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Molecules. 2017 Apr 11;22(4). pii: E617. doi: 10.3390/molecules22040617.

Functional Assays in the Diagnosis of Heparin-Induced Thrombocytopenia: A Review.

Author information

1
Department of Pharmacy, Namur Thrombosis and Hemostasis Center (NTHC), Namur Research Institute for LIfe Sciences (NARILIS), University of Namur, Namur 5000, Belgium. valentine.minet@unamur.be.
2
Department of Pharmacy, Namur Thrombosis and Hemostasis Center (NTHC), Namur Research Institute for LIfe Sciences (NARILIS), University of Namur, Namur 5000, Belgium. jean-michel.dogne@unamur.be.
3
CHU UCL Namur, Namur Thrombosis and Hemostasis Center (NTHC), Hematology Laboratory, Université catholique de Louvain, Yvoir 5530, Belgium. ois@gmail.com.

Abstract

A rapid and accurate diagnosis in patients with suspected heparin-induced thrombocytopenia (HIT) is essential for patient management but remains challenging. Current HIT diagnosis ideally relies on a combination of clinical information, immunoassay and functional assay results. Platelet activation assays or functional assays detect HIT antibodies that are more clinically significant. Several functional assays have been developed and evaluated in the literature. They differ in the activation endpoint studied; the technique or technology used; the platelet donor selection; the platelet suspension (washed platelets, platelet rich plasma or whole blood); the patient sample (serum or plasma); and the heparin used (type and concentrations). Inconsistencies in controls performed and associated results interpretation are common. Thresholds and performances are determined differently among papers. Functional assays suffer from interlaboratory variability. This lack of standardization limits the evaluation and the accessibility of functional assays in laboratories. In the present article, we review all the current activation endpoints, techniques and methodologies of functional assays developed for HIT diagnosis.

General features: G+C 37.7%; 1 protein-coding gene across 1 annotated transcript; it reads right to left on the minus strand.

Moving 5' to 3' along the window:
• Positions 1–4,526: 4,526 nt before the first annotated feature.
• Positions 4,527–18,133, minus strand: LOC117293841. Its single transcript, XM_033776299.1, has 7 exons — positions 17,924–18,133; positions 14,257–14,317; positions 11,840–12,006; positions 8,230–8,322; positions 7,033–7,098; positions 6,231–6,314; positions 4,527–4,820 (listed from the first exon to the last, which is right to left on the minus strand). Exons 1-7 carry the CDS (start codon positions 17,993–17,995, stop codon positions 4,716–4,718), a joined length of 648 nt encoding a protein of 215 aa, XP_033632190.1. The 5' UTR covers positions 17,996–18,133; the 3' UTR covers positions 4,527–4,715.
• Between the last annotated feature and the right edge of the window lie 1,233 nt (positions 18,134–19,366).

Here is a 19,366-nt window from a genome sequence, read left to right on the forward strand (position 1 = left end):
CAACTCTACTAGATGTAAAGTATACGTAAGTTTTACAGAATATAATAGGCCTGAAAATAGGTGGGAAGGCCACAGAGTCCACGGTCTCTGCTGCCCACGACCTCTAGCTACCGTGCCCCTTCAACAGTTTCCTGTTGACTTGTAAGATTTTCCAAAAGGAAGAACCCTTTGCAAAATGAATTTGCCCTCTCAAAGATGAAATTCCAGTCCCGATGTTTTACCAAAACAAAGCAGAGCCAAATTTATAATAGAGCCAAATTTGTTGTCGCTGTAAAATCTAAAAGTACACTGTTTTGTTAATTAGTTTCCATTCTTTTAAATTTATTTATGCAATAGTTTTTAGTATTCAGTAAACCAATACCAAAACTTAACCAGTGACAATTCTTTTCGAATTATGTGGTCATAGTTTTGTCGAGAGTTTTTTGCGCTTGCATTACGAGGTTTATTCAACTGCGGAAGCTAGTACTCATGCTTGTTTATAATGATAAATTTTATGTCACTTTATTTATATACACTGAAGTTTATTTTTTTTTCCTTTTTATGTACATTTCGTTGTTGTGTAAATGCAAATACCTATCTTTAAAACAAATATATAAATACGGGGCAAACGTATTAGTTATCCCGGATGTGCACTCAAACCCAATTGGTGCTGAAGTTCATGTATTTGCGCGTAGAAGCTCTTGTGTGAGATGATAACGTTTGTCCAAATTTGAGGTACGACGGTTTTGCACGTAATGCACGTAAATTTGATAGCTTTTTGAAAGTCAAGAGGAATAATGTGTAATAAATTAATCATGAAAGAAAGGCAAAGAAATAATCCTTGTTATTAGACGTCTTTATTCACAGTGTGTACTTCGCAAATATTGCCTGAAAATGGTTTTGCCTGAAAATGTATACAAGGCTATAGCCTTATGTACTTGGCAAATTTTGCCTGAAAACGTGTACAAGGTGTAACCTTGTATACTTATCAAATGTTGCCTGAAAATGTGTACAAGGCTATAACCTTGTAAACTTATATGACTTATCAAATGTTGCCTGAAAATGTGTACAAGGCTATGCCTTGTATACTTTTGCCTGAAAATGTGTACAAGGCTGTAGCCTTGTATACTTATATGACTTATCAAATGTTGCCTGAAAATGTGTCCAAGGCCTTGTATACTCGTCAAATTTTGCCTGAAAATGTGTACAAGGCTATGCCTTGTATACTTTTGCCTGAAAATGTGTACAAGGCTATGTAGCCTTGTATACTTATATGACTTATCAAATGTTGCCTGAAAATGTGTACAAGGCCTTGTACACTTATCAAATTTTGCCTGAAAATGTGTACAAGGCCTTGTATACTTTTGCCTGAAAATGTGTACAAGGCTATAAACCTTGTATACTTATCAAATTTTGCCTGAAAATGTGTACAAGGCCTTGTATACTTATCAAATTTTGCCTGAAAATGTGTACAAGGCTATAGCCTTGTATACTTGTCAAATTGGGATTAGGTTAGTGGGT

KEYWORDS:

diagnosis; functional assay; heparin-induced thrombocytopenia; platelets

PMID:
28398258
PMCID:
PMC6153750
DOI:
10.3390/molecules22040617
[Indexed for MEDLINE]
Free PMC Article

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